It’s a Mystery to Me
There are a lot of things in life that I just don’t get. The appeal of gangsta rap. Security moms who voted for Bush. SUVs. And, of course, the spork.
Now you can add Halo 2 to the above list. The Xbox shooter is currently being praised to the videogaming gods as the new next-best thing. And I just don’t see it. To me, the Bungie game is just a faded copy of a story-based PC shooter, which does almost everything in a forgettable manner. Intermixed human and alien storylines make the plot nearly incomprehensible. Missions blandly lead you through one ambush point after another. Use of vehicles and gun turrets add a little zest, although these sequences are canned and gimmicky. Level architecture is simplistic, with nearly every level consisting of narrow corridors and featureless rooms.
In short, I don’t get what all the fuss is about. At least the first Halo could be acclaimed as being an honest-to-goodness innovative console shooter, thanks to recharging energy shields, weapon and ammo limitations, and a melee option that wasn’t suicidal. The sequel is just more of the same, but with extra blah.
Plot in Halo 2 is a major letdown in comparison with the story traced by its predecessor. Master Chief and his AI pal Cortana are back for more battles with the insidious alien Covenant and the mutated Flood, but the tale is complicated through the look at both sides of the story. Cutscenes flash back and forth between the glassy-helmeted, enigmatic (aren’t all cyborgs?) Master Chief and his struggles against a Covenant invasion of Earth, and the trials and tribulations of the Covenant Elite being blamed for the Halo disaster seen in the first game. The culmination of this divided focus are missions, beginning around a third of the way through the game, where you play on the Covenant side and discover some interesting facts about the war with humanity.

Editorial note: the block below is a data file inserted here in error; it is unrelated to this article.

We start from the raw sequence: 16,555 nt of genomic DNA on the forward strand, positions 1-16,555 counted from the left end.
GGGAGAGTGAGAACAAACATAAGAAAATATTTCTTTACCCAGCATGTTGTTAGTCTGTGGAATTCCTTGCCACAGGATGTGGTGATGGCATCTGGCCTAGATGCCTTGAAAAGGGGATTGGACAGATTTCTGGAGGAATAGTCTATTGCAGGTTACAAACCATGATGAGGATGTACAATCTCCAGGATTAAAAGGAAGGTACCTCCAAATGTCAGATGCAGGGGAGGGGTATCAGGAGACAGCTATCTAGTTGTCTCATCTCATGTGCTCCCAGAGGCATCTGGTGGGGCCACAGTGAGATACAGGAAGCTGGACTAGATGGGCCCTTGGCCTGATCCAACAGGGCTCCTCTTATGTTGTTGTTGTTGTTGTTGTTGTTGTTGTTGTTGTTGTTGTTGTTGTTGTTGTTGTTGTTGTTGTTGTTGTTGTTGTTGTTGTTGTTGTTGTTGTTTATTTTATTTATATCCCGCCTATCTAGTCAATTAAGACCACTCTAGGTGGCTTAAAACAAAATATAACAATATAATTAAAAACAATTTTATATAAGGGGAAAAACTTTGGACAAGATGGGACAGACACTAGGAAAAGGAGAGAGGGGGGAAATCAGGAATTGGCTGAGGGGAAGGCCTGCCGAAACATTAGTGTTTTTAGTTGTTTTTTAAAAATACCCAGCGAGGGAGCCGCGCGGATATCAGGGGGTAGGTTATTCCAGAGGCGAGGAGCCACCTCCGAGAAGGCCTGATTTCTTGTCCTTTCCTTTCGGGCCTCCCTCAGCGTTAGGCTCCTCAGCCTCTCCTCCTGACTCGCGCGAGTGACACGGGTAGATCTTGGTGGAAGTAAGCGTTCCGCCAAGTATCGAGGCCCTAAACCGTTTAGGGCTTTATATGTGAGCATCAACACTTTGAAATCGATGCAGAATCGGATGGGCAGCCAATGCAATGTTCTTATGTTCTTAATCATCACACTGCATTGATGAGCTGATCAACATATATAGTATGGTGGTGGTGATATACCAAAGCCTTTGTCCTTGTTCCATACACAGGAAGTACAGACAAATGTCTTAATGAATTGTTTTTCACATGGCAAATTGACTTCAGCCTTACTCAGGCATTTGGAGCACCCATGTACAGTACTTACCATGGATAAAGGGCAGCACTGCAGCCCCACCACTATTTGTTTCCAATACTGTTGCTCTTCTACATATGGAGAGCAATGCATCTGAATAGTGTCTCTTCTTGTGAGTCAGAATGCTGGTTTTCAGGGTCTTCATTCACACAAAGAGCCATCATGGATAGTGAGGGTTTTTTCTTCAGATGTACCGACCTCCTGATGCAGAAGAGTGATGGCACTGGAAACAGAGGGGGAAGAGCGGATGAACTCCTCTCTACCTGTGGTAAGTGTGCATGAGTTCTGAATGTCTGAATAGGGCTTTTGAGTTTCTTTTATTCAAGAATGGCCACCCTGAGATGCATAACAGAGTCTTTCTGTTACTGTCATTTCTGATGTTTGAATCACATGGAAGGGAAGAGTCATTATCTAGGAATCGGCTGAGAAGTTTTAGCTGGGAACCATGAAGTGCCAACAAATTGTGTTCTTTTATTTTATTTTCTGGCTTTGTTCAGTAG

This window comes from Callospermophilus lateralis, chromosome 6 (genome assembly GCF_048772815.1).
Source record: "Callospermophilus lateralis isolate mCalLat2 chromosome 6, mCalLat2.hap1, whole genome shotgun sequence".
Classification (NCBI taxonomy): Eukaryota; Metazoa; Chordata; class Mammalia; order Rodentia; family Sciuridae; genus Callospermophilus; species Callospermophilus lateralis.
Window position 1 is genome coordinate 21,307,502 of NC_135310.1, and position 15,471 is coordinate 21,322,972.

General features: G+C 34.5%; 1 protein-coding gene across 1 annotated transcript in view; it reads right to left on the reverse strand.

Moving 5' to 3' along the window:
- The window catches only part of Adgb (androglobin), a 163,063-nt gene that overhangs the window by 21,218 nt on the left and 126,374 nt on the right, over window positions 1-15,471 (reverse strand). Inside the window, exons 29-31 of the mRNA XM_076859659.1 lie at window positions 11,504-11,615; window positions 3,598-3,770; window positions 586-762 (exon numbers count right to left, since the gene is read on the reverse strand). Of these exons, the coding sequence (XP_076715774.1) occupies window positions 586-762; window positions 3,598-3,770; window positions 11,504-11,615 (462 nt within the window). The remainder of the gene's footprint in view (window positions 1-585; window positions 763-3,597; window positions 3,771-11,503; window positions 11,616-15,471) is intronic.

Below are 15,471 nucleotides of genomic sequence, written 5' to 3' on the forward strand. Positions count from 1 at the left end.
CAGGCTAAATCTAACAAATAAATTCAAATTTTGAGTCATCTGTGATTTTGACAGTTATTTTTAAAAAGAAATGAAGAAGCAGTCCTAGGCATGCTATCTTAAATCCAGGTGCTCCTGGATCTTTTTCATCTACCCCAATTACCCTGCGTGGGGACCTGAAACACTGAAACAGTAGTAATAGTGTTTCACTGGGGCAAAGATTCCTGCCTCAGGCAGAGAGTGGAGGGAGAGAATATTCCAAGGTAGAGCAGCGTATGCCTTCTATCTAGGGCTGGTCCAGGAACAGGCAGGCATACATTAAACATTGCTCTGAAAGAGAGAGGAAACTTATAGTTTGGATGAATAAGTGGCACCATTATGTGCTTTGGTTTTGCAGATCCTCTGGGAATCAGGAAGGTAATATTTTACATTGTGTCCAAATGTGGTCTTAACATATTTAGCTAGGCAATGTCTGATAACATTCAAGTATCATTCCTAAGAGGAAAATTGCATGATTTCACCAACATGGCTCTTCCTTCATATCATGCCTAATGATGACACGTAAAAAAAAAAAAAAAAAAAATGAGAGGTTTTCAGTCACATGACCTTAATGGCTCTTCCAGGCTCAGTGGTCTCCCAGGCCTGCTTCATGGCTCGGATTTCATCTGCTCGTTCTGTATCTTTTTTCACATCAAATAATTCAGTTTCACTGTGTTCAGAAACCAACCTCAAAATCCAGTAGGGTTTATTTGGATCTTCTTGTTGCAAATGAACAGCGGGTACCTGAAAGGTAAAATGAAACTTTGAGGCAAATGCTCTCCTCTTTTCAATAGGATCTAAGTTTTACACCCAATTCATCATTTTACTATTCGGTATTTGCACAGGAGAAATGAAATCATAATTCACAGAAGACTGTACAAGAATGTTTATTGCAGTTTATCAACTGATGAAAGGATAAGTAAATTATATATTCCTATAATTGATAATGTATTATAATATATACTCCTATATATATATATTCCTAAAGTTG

Telling the story in this way sounds a lot more interesting than it actually plays out. Shifting the focus away from Master Chief makes it hard to get into the conflict and empathize with humanity, to feel like you’re getting involved in some grand space-opera crusade, as in the first game. More than half of the cutscenes deal with the aliens, even during the Master Chief missions, skewing everything so much that the story breaks down. I found it very hard to follow what was going on, and while it all pretty much came together in the end, I shouldn’t have had to scratch my head so much in a game where I did nothing but shoot stuff. Also, the campaign ends abruptly around the 10-hour mark with an unsatisfactory ending that feels more like content was chopped off than it does a real cliffhanger. Only the impressive voice-acting from recognizable actors like Laura Prepon (That 70s Show) and David Cross (Arrested Development) and music—an outstanding collection of everything from Trance-like techno with spooky choral odes to crunchy hard-rock guitar—work perfectly at moving the story along.
Don't forget to check out these links for further Halo 2 info on FiringSquad!